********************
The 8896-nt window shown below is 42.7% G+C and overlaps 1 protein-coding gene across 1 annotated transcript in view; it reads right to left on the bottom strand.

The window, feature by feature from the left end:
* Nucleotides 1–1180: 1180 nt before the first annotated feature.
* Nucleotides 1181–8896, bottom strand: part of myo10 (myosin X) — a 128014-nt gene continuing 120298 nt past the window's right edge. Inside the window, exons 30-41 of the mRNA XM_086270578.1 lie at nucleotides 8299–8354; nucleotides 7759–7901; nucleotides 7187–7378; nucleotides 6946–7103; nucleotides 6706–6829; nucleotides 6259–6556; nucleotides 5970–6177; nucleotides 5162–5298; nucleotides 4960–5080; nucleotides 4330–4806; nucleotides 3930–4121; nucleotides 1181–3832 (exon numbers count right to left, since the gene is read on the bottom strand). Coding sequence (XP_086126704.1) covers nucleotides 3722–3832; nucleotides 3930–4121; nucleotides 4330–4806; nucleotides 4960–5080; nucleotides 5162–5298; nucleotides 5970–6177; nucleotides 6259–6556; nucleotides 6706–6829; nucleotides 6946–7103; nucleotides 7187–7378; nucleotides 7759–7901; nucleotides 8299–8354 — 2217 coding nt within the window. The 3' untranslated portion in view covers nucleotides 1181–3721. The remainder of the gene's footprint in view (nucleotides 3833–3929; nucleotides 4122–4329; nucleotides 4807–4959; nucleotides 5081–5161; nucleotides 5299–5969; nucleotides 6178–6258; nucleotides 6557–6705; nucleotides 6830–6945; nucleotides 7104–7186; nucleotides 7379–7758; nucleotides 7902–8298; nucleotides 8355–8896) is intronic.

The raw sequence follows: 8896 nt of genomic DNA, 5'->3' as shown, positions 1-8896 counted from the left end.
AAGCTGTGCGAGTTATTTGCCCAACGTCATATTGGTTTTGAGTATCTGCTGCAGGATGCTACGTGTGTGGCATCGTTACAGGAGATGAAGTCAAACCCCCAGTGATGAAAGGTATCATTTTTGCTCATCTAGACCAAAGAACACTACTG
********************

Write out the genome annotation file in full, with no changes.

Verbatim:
The 8896-nt window shown below is 42.7% G+C and overlaps 1 protein-coding gene across 1 annotated transcript in view; it reads right to left on the bottom strand.

The window, feature by feature from the left end:
* Nucleotides 1–1180: 1180 nt before the first annotated feature.
* Nucleotides 1181–8896, bottom strand: part of myo10 (myosin X) — a 128014-nt gene continuing 120298 nt past the window's right edge. Inside the window, exons 30-41 of the mRNA XM_086270578.1 lie at nucleotides 8299–8354; nucleotides 7759–7901; nucleotides 7187–7378; nucleotides 6946–7103; nucleotides 6706–6829; nucleotides 6259–6556; nucleotides 5970–6177; nucleotides 5162–5298; nucleotides 4960–5080; nucleotides 4330–4806; nucleotides 3930–4121; nucleotides 1181–3832 (exon numbers count right to left, since the gene is read on the bottom strand). Coding sequence (XP_086126704.1) covers nucleotides 3722–3832; nucleotides 3930–4121; nucleotides 4330–4806; nucleotides 4960–5080; nucleotides 5162–5298; nucleotides 5970–6177; nucleotides 6259–6556; nucleotides 6706–6829; nucleotides 6946–7103; nucleotides 7187–7378; nucleotides 7759–7901; nucleotides 8299–8354 — 2217 coding nt within the window. The 3' untranslated portion in view covers nucleotides 1181–3721. The remainder of the gene's footprint in view (nucleotides 3833–3929; nucleotides 4122–4329; nucleotides 4807–4959; nucleotides 5081–5161; nucleotides 5299–5969; nucleotides 6178–6258; nucleotides 6557–6705; nucleotides 6830–6945; nucleotides 7104–7186; nucleotides 7379–7758; nucleotides 7902–8298; nucleotides 8355–8896) is intronic.

The raw sequence follows: 8896 nt of genomic DNA, 5'->3' as shown, positions 1-8896 counted from the left end.
AAGCTGTGCGAGTTATTTGCCCAACGTCATATTGGTTTTGAGTATCTGCTGCAGGATGCTACGTGTGTGGCATCGTTACAGGAGATGAAGTCAAACCCCCAGTGATGAAAGGTATCATTTTTGCTCATCTAGACCAAAGAACACTACTG